As I’ve blogged about before, AM’s amazing ganenet’s tenure is over. (She had a baby boy at the beginning of July.) She was replaced by a woman who seems nice enough, but appears unable to wrap her head around What 4-Year-Olds Are Like.
(Relevant digression in 3…2…1)
Two weeks ago, I took the kids to a pool one hot afternoon. They loved it, of course. There was a large wading pool with a slide and, stupid me, I went into the big pool with them. Stupid because after that they ONLY wanted to be in the big pool. At the shallow end it is 1.1 meters deep, which means that Miss M, at 115 cm, won’t technically drown, she just constantly looks like she is in distress from all the flapping and splashing. But good that she can take care of herself, because AM clings to my neck like a baby monkey and blocks half my vision and the use of my left arm.
AM was very excited about the whole thing and naturally talked up his pool experience at gan, but did what little kids do. He mixed some facts (big pool and small pool) with some fiction (he told the ganenet on a Sunday that he had gone “yesterday,” and she knows that we are religious and so that could not have been accurate). I confirmed for her the truth vs. fiction parts.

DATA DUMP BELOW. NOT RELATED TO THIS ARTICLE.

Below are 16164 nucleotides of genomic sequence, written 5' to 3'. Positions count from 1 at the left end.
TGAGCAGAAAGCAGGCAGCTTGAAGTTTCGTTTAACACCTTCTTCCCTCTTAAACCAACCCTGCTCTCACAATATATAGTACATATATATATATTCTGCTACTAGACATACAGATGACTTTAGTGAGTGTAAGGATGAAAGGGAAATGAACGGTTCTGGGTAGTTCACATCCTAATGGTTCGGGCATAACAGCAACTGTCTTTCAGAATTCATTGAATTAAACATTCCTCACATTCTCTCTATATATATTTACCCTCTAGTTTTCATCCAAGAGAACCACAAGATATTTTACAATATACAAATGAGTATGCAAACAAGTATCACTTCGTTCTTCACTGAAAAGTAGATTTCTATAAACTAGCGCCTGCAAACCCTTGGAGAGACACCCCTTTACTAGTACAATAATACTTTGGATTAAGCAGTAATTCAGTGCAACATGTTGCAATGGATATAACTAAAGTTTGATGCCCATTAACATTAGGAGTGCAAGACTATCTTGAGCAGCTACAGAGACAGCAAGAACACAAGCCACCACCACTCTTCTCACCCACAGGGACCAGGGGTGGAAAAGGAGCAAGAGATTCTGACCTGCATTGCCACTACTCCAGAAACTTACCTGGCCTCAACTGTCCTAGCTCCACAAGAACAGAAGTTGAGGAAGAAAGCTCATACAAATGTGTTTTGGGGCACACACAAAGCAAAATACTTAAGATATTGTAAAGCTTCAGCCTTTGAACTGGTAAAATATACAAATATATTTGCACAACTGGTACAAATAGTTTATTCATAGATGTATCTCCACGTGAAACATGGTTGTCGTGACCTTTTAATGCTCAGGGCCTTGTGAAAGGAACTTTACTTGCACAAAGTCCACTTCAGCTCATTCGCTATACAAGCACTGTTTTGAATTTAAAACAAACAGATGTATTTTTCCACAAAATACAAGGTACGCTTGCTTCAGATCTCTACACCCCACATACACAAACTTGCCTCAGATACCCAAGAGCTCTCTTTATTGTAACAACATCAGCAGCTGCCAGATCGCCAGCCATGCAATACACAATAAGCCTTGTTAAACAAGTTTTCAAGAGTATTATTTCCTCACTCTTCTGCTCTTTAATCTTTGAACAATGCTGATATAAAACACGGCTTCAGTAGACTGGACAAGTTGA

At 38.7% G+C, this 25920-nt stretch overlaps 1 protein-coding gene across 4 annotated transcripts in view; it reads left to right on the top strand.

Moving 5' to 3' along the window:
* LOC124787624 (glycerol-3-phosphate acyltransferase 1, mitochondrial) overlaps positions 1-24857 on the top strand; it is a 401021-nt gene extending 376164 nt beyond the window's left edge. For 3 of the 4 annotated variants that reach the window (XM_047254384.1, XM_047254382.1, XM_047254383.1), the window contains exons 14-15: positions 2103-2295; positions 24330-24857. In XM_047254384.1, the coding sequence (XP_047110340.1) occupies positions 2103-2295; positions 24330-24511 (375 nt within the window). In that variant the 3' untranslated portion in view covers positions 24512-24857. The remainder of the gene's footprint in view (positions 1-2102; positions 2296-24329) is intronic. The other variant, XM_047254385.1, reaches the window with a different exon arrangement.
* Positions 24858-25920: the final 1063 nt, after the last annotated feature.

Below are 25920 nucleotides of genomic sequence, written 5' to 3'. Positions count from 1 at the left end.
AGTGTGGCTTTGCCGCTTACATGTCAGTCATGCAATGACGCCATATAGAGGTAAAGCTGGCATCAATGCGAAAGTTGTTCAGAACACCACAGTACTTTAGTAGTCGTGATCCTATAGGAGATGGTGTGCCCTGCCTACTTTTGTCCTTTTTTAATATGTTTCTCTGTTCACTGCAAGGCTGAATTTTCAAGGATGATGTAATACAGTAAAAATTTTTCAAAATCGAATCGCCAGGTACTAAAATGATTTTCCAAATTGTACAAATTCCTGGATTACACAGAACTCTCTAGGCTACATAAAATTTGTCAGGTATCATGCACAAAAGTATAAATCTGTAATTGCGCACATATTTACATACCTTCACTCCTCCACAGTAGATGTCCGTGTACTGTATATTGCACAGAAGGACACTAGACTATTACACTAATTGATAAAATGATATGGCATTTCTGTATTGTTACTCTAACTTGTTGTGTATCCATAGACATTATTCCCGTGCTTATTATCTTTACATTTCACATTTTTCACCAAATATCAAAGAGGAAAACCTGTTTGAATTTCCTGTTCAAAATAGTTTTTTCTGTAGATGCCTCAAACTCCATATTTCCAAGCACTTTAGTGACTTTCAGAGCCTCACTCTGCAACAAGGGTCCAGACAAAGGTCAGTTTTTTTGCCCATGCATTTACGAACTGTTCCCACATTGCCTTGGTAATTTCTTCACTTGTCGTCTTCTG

But then today, over a week later, she brings it up AGAIN. He probably talked about it again and expressed the hope that he would get to go swimming soon. (I told them we’d go again later in the summer, on a day when “Abba can come too.”) She was acting like he was making up things out of whole cloth/losing his mind. I mean even if he were making things up (which he’s not, he’s just got the details wrong), isn’t that part of the charm of pre-schoolers? They take something barely based in fact and fill in the details to suit their fantasies? Or misinterpret things because, hey, they’re four. Better to do it while you’re adorable.
So, to sum up, I really miss his ganenet, who would sometimes confirm that yes/no we had been to the beach or yes/no we were going to Jerusalem or yes/no ate chocolate cake on Shabbat, but if the facts didn’t match the story would just smile and say, “What a cutie.”
Extra bonus example:
The kids are getting to know that fruit and vegetables are seasonal. Right now I’m not buying apples (unless I am desperate), pears, avocados, or bananas (they’ve been awful lately, and my SIL explained it’s because they are a winter fruit). Instead we have grapes or melon, peaches or plums.
This morning AM wanted to know where the Honey Nut Cheerios were. I said that we didn’t have any right now, but we had open boxes of Cheerios and Multigrain Cheerios. “Oh,” he said, wisely, “Honey Cheerios are not in season.”